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Tropentag 2023, September 20 - 22, Berlin, Germany

"Competing pathways for equitable food systems transformation: trade-offs and synergies."

Nutrition, gender and social cohesion effects of commercialisation of African indigenous vegetables on smallholder farmers

Christoph Kubitza1, Sarah Hackfort1, Caroline Stokes1, Cornelia Rauh2, Ann-Marie Kalla-Bertholdt2, Arnold Opiyo3, Susanne Huyskens-Keil1

1Humboldt-Universität zu Berlin, Thaer-Institute of Agricultural and Horticultural Sci., Germany
2Technical University Berlin, Germany
3Egerton University, Kenya


The interdisciplinary research project “Social Cohesion, Food & Health - Inclusive Food System Transitions” (IFST) aims at advancing research on food system transitions focusing in particular on interactions with social and societal issues. In the framework of the IFST project, our case study on the nutrition-sensitive value chains of African indigenous vegetables (AIVs) analysed the commercialisation of these crops in Kenya. Using household fixed-effects models, we find that smallholder farm households’ income increased significantly between 2016 and 2022 with AIV commercialisation. We analyse three potential trade-offs related to nutrition, resource sharing and solidarity, and women empowerment. We find that commercialisation did not negatively affect smallholders’ nutrition outcomes but did not improve them either. In terms of community solidarity and resource sharing, our results are ambiguous. While we find that sharing AIV for free decreased with commercialisation, we find no consistent and significant evidence that solidarity indicators changed over time with AIV commercialisation. We relate this to our finding from the FGDs that there is no unidirectional effect of commercialisation on solidarity, but rather multiple and sometimes opposing mechanisms at work. Lastly, we observe an economic empowerment of women that we relate to women’s individual and collective strategies as well as their retention of control over AIV marketing and profits. Yet, AIV commercialisation does not contribute to a redistribution of land rights or labor; instead, it increases women’s labour burden. Overall, with rather favourable social and economic effects for smallholder farmers, these emerging nutrition-sensitive value chain of AIV could be an important instrument to reduce hidden hunger in sub-Saharan Africa due to their high densities of important micronutrients. However, this potential is threatened by high food losses. We analysed the extent of quantitative as well as nutritional food losses along the AIV supply chain based on a comprehensive literature review. Our results suggest high food losses for various nutrients during production and marketing, but also a lack of detailed studies on nutritional losses for AIV in the supply chain.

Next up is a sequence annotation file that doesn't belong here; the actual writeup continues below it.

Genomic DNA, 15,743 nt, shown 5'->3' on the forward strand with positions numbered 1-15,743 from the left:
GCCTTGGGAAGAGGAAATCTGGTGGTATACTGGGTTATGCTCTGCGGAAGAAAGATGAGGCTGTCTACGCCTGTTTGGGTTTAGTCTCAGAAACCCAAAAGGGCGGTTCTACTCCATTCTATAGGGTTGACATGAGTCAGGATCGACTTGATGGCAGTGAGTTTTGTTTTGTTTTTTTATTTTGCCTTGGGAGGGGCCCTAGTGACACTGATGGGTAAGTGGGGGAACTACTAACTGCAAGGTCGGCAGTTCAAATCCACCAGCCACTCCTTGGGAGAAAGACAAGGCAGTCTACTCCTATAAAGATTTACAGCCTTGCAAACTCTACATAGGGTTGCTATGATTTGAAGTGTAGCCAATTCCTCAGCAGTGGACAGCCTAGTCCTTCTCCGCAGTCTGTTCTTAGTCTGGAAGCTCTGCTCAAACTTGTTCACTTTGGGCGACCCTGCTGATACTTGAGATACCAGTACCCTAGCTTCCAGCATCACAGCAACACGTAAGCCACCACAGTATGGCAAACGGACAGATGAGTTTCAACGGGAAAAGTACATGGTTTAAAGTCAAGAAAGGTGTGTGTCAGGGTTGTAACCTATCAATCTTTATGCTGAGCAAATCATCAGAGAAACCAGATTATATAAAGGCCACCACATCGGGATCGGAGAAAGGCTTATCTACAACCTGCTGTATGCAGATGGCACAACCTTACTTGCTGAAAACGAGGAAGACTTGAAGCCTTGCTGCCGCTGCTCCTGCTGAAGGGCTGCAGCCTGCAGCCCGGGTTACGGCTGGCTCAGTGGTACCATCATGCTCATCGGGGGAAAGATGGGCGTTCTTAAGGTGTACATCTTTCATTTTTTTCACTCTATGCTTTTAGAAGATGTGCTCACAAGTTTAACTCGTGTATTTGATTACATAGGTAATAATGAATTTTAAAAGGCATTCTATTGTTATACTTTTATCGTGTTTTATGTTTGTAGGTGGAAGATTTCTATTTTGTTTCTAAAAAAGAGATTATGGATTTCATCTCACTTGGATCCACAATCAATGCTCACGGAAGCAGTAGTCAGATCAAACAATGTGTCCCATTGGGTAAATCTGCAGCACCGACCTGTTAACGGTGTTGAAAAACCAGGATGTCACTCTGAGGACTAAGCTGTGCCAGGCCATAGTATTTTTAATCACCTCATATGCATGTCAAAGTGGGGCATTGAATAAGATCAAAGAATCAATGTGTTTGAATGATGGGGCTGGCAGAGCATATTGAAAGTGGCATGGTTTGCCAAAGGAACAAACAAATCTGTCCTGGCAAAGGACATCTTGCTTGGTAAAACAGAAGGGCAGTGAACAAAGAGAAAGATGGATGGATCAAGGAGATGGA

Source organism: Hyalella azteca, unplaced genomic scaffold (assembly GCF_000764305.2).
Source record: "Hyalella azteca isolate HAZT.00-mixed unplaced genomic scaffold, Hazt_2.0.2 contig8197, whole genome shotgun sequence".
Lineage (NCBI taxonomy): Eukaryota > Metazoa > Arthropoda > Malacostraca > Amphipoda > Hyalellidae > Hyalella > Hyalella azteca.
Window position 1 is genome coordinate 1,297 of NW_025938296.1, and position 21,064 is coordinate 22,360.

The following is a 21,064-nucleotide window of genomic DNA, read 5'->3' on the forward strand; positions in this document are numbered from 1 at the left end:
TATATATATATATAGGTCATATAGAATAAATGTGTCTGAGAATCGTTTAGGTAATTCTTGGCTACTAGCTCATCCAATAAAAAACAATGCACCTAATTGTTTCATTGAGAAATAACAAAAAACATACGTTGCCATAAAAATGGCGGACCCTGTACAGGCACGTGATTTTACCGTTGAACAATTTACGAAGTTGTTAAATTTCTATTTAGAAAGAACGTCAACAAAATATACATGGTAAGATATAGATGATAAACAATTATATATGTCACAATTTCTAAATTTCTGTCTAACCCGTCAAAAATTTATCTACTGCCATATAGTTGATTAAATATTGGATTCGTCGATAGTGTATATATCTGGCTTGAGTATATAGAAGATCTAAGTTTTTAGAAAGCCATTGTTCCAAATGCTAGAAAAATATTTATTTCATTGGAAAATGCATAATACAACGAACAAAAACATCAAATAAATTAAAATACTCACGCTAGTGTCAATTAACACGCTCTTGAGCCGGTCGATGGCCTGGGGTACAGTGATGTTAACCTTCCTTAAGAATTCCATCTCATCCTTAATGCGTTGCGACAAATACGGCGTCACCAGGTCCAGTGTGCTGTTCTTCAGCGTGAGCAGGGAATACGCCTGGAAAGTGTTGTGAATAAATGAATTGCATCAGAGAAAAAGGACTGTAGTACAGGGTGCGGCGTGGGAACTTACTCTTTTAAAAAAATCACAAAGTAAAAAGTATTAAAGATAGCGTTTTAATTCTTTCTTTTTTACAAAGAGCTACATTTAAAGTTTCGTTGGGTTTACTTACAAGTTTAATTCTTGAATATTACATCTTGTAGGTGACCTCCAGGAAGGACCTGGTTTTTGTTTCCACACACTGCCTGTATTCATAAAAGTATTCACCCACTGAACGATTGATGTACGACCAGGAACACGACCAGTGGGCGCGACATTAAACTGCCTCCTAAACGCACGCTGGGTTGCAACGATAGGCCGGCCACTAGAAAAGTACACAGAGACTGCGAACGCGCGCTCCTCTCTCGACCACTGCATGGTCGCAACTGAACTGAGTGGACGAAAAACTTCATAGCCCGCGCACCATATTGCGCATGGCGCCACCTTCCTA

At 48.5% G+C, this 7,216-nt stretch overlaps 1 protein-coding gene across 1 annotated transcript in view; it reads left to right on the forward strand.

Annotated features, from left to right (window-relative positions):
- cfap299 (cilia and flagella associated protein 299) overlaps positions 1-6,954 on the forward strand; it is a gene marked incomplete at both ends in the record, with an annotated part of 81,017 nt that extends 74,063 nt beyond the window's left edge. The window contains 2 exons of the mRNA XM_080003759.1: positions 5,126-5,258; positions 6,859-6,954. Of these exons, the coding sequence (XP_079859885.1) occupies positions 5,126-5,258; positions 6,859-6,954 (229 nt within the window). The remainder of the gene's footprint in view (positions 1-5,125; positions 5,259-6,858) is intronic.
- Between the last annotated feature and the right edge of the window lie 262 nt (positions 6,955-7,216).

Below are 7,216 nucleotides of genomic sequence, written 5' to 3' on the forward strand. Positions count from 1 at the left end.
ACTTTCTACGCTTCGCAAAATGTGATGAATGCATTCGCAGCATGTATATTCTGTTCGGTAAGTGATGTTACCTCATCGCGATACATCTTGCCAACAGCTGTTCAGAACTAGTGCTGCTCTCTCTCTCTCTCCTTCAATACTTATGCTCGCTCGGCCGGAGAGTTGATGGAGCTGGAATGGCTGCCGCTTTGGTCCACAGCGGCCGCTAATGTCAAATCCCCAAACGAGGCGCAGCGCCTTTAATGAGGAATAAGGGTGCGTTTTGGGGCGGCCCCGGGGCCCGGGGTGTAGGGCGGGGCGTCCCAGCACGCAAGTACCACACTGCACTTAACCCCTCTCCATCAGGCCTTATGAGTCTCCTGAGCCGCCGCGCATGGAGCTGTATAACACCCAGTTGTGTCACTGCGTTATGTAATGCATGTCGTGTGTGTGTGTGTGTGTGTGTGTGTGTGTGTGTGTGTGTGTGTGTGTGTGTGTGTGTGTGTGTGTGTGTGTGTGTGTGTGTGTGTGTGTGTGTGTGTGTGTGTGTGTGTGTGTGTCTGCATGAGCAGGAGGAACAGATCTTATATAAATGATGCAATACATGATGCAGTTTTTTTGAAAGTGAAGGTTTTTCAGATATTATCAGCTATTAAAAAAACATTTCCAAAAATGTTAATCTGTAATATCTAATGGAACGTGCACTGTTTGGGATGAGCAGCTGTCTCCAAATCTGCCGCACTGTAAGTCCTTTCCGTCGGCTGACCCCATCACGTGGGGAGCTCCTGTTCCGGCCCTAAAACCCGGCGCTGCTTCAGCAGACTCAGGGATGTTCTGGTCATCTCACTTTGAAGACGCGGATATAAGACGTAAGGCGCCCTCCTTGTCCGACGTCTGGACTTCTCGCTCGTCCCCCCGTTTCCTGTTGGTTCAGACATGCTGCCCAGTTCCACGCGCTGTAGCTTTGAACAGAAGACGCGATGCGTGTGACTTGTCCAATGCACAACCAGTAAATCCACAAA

Keywords: African underutilised vegetables, Kenya, micronutrients, smallholder farmers, supply chains

Contact Address: Christoph Kubitza, Humboldt-Universität zu Berlin, Thaer-Institute of Agricultural and Horticultural Sci., Berlin, Germany, e-mail: kubitzac@hu-berlin.de

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